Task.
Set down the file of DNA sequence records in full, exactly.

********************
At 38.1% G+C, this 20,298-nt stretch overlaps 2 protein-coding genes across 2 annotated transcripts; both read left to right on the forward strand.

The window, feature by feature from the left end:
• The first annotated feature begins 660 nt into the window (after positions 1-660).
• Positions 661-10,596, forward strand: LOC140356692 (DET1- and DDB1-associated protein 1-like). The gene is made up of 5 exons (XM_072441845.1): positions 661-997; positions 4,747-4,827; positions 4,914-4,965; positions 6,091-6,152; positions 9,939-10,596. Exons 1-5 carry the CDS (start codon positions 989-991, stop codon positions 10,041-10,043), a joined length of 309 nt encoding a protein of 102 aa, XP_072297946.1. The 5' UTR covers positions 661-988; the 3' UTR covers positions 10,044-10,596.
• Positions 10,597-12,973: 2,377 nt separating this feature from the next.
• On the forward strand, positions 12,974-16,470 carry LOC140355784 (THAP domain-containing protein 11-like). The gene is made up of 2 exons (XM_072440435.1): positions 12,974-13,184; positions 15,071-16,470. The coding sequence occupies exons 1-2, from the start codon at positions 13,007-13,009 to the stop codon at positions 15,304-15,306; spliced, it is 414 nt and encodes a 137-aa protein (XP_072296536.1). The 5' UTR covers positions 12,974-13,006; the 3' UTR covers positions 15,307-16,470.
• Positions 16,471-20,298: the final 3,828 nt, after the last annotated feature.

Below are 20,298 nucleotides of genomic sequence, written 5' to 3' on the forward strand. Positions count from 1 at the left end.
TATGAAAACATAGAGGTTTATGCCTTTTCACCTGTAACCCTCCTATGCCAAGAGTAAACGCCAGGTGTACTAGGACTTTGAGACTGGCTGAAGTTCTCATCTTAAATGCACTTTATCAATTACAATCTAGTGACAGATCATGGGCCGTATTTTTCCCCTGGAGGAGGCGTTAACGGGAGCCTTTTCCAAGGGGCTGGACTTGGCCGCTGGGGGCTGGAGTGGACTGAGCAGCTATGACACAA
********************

At 38.1% G+C, this 20,298-nt stretch overlaps 2 protein-coding genes across 2 annotated transcripts; both read left to right on the forward strand.

The window, feature by feature from the left end:
• The first annotated feature begins 660 nt into the window (after positions 1-660).
• Positions 661-10,596, forward strand: LOC140356692 (DET1- and DDB1-associated protein 1-like). The gene is made up of 5 exons (XM_072441845.1): positions 661-997; positions 4,747-4,827; positions 4,914-4,965; positions 6,091-6,152; positions 9,939-10,596. Exons 1-5 carry the CDS (start codon positions 989-991, stop codon positions 10,041-10,043), a joined length of 309 nt encoding a protein of 102 aa, XP_072297946.1. The 5' UTR covers positions 661-988; the 3' UTR covers positions 10,044-10,596.
• Positions 10,597-12,973: 2,377 nt separating this feature from the next.
• On the forward strand, positions 12,974-16,470 carry LOC140355784 (THAP domain-containing protein 11-like). The gene is made up of 2 exons (XM_072440435.1): positions 12,974-13,184; positions 15,071-16,470. The coding sequence occupies exons 1-2, from the start codon at positions 13,007-13,009 to the stop codon at positions 15,304-15,306; spliced, it is 414 nt and encodes a 137-aa protein (XP_072296536.1). The 5' UTR covers positions 12,974-13,006; the 3' UTR covers positions 15,307-16,470.
• Positions 16,471-20,298: the final 3,828 nt, after the last annotated feature.

Below are 20,298 nucleotides of genomic sequence, written 5' to 3' on the forward strand. Positions count from 1 at the left end.
TATGAAAACATAGAGGTTTATGCCTTTTCACCTGTAACCCTCCTATGCCAAGAGTAAACGCCAGGTGTACTAGGACTTTGAGACTGGCTGAAGTTCTCATCTTAAATGCACTTTATCAATTACAATCTAGTGACAGATCATGGGCCGTATTTTTCCCCTGGAGGAGGCGTTAACGGGAGCCTTTTCCAAGGGGCTGGACTTGGCCGCTGGGGGCTGGAGTGGACTGAGCAGCTATGACACAA